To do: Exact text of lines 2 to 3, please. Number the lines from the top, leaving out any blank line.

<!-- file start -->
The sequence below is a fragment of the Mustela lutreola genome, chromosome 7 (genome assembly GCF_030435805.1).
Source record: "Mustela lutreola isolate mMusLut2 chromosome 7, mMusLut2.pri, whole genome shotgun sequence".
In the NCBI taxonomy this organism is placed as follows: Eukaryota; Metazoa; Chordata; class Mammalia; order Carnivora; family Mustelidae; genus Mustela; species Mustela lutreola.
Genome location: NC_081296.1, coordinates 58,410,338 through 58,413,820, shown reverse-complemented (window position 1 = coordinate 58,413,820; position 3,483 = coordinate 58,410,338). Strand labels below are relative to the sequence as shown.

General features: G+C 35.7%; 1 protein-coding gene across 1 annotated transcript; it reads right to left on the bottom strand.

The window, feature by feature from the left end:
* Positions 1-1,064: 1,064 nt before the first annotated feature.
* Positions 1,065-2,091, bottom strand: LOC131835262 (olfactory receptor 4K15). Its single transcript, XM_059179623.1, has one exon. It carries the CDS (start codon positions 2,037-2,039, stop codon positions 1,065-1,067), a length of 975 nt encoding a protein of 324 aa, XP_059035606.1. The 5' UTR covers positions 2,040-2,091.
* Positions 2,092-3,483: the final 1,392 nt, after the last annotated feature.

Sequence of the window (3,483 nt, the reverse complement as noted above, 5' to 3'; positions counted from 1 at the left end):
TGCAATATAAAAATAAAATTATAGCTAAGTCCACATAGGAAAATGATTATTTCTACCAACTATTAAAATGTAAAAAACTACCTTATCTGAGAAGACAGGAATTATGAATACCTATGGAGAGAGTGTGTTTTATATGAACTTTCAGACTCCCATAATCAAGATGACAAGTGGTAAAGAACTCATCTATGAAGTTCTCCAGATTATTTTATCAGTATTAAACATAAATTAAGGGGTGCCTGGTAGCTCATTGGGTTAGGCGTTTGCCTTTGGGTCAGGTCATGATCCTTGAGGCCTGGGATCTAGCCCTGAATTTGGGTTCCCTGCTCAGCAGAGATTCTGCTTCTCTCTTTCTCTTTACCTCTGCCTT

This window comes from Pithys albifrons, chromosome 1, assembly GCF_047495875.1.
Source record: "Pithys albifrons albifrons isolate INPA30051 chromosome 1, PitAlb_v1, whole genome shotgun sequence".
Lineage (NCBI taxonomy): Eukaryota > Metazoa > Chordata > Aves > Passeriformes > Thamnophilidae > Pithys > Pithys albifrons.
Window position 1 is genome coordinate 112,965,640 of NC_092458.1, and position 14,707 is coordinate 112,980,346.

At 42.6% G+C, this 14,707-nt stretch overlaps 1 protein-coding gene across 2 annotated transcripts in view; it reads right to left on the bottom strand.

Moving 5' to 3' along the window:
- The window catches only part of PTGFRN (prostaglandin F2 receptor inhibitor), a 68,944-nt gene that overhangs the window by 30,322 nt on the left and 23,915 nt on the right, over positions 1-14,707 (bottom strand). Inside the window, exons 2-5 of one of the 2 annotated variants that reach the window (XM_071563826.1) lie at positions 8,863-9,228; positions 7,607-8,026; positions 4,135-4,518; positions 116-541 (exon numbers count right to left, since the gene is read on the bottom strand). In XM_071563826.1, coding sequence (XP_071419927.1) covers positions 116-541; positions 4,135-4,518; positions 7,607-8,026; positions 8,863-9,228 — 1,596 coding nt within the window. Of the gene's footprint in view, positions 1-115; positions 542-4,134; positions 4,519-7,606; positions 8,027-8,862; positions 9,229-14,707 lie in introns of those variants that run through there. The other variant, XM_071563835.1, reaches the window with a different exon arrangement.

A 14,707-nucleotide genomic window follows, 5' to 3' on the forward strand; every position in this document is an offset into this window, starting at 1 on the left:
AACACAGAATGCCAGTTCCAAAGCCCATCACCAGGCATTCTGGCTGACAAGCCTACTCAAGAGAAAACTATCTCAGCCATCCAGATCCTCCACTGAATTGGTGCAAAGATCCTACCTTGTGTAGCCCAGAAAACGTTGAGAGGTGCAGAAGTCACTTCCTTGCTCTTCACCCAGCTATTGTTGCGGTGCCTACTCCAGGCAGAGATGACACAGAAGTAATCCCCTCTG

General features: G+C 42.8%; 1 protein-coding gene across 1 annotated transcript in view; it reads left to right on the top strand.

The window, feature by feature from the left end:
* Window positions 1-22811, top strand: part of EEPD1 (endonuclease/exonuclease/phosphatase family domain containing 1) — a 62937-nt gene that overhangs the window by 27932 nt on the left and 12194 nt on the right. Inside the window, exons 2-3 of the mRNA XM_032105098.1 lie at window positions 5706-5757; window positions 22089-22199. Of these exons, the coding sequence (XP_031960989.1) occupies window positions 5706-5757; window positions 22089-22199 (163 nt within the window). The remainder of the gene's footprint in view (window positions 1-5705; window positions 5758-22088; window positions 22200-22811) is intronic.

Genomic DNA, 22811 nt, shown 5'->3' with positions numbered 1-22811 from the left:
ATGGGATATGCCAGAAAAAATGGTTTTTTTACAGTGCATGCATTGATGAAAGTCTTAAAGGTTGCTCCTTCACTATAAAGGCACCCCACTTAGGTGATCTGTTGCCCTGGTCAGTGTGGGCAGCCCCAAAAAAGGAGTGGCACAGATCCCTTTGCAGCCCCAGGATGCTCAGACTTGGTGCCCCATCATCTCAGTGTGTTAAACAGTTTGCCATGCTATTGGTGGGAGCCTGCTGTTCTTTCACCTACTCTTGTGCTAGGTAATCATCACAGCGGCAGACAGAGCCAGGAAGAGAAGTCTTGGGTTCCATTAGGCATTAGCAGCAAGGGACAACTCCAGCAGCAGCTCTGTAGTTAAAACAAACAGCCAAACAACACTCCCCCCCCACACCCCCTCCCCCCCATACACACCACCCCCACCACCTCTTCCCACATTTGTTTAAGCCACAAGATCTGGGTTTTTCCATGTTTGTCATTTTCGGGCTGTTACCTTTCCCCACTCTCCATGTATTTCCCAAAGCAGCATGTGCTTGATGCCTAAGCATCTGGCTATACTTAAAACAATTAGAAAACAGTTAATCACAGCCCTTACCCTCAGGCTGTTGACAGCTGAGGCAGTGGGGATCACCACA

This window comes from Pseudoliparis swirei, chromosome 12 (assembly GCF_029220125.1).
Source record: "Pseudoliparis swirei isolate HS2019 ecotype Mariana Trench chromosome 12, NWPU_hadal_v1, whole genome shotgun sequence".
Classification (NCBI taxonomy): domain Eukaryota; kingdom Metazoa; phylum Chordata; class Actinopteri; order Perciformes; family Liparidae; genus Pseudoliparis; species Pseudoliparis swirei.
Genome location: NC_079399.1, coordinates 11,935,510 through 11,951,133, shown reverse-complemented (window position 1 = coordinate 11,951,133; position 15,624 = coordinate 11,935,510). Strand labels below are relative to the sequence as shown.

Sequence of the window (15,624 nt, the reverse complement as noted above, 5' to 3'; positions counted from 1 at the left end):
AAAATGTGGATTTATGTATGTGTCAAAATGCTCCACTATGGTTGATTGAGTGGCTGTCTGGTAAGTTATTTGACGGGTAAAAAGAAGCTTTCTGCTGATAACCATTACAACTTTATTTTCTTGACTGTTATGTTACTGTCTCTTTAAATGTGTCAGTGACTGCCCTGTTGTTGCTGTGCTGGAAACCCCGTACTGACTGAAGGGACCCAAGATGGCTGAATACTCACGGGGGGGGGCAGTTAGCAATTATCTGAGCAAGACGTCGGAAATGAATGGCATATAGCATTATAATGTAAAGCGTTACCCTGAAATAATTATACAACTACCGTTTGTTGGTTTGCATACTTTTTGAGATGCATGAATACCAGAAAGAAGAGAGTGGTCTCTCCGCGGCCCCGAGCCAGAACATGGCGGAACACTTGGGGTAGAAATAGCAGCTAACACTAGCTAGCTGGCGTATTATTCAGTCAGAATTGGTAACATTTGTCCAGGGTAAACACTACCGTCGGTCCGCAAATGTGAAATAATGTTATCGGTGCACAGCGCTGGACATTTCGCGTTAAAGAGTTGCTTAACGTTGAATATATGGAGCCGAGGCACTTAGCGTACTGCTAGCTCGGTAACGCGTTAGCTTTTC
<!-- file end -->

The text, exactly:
Source record: "Mustela lutreola isolate mMusLut2 chromosome 7, mMusLut2.pri, whole genome shotgun sequence".
In the NCBI taxonomy this organism is placed as follows: Eukaryota; Metazoa; Chordata; class Mammalia; order Carnivora; family Mustelidae; genus Mustela; species Mustela lutreola.